St. Paul boys finish first in Casco League
The steady rise of St. Paul boys basketball over the past few years is a significant achievement. As the regular season comes to a close, the Bucks (18-6, 14-2 Casco League) sit atop the league and prepare to host the league championship game on Saturday.
"We'll prep all week and go over our game plans for all the potential outcomes," SPHS coach Todd Swan said. "We'll have a Saturday morning shoot around and you never know what will happen in our league."
While they don't know their opponent yet, the moment is a point of pride for Swan and the St. Paul program, which had been unable to sustain success over the past decade. Under Swan's leadership, though, this experienced group has progressed from afterthought to championship contender.
The Bucks do it with a breakneck pace on offense and typically strong defense. Seniors Jaidyn Jackson and Justin Herberger, who jumped immediately from a deep postseason run in football to prominent positions on the basketball team, lead the team emotionally and in scoring.
While St. Paul emerged as the top team in the regular season, the Casco League has proven unpredictable in recent weeks, Swan said, meaning his team needs to be on its proverbial toes if it wants to avoid an upset. Crosshill Christian picked apart the Bucks 74-56 on Feb. 8, so they aren't invincible.
Any one of three teams is likely to emerge from the early rounds of the Casco League tournament and face St. Paul: C.S. Lewis Academy, Crosshill Christian and Perrydale. Each team, Swan said, has pros and cons in terms of the matchup.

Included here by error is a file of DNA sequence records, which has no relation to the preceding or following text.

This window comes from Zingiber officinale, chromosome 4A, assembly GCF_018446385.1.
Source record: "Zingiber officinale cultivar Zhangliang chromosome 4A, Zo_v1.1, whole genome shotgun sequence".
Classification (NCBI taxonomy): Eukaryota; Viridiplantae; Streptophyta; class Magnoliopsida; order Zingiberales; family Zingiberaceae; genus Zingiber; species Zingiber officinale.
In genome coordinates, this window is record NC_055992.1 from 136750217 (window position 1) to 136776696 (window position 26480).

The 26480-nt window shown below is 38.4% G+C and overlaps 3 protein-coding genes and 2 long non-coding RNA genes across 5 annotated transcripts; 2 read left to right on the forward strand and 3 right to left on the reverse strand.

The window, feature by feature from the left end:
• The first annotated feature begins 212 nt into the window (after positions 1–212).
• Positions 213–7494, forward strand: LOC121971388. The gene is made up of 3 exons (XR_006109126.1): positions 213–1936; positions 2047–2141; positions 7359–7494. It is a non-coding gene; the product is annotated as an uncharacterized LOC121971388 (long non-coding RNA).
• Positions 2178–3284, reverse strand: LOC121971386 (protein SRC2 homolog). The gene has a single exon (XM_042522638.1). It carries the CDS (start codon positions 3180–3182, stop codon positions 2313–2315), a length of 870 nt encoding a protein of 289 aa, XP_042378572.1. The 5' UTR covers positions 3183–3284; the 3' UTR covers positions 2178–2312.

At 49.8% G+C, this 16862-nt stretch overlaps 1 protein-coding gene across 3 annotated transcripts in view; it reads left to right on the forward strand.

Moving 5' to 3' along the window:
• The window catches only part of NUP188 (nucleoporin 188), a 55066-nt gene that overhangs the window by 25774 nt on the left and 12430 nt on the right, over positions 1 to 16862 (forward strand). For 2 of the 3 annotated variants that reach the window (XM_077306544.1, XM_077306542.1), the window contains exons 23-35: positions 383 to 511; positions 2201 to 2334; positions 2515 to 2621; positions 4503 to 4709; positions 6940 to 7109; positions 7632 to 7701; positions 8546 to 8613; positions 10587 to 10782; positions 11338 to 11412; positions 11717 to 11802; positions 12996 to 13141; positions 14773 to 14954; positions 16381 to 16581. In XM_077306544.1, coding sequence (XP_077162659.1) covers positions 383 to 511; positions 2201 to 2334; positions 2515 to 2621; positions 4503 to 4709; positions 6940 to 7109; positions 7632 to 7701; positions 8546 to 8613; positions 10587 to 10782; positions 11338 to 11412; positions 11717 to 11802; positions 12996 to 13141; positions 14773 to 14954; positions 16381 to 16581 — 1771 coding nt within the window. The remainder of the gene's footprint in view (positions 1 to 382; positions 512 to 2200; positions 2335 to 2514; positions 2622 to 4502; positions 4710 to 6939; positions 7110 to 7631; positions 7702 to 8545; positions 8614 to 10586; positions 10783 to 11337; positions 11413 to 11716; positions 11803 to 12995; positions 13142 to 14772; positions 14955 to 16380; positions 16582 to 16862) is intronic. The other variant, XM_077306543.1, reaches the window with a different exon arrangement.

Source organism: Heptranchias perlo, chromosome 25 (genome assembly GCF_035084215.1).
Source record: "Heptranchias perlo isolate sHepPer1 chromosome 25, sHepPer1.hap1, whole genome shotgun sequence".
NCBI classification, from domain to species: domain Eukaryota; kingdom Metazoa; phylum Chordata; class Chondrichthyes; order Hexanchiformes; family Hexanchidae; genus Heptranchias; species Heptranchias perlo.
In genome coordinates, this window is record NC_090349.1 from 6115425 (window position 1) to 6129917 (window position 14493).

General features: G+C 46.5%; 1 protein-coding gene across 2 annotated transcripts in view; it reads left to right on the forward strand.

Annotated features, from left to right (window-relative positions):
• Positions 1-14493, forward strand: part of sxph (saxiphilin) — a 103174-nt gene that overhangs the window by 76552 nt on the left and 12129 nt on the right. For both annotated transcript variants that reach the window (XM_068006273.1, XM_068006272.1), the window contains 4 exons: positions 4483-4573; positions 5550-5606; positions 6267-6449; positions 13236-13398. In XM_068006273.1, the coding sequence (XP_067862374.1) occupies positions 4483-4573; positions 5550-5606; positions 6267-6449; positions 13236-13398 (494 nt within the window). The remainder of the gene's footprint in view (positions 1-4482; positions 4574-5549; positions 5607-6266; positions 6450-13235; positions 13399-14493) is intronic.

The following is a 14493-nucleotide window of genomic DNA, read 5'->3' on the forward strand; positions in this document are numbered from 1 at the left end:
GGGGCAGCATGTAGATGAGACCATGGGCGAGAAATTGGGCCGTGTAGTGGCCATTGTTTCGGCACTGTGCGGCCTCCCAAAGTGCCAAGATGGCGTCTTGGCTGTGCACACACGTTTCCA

"Perrydale is coached extremely well and they're in a position to be successful regardless of who they're playing," Swan said. "C.S. Lewis has two very good scorers in Micah Grobey and Jacob More, and they're tough to beat. Crosshill Christian has more size than anyone in the league and when they're hitting shots from the outside they're tough to beat."
St. Paul swept C.S. Lewis in league play and split its season series with Crosshill Christian and with Perrydale. Down the stretch, it won nine of its final 10 games to capture the top spot in the league.
The venue for the league playoffs was changed three times before landing on St. Paul as the destination. Now, Swan and the rest of the athletic department will scramble to plan for the arrival of the boys and girls teams from all the participating schools. The Bucks are happy that they get to play in front of their home crowd – an admitted advantage for both the girls and boys teams.
For the boys, the title game holds just as much significance as it does for the undefeated girls. Few 1A schools other than Joseph and Damascus Christian can boast better records between their two basketball programs.
"We're excited for a playoff-type game," Swan said. "The boys haven't had one in a long time at St. Paul, so it's going to be a new experience for them. We're excited to play on our home court."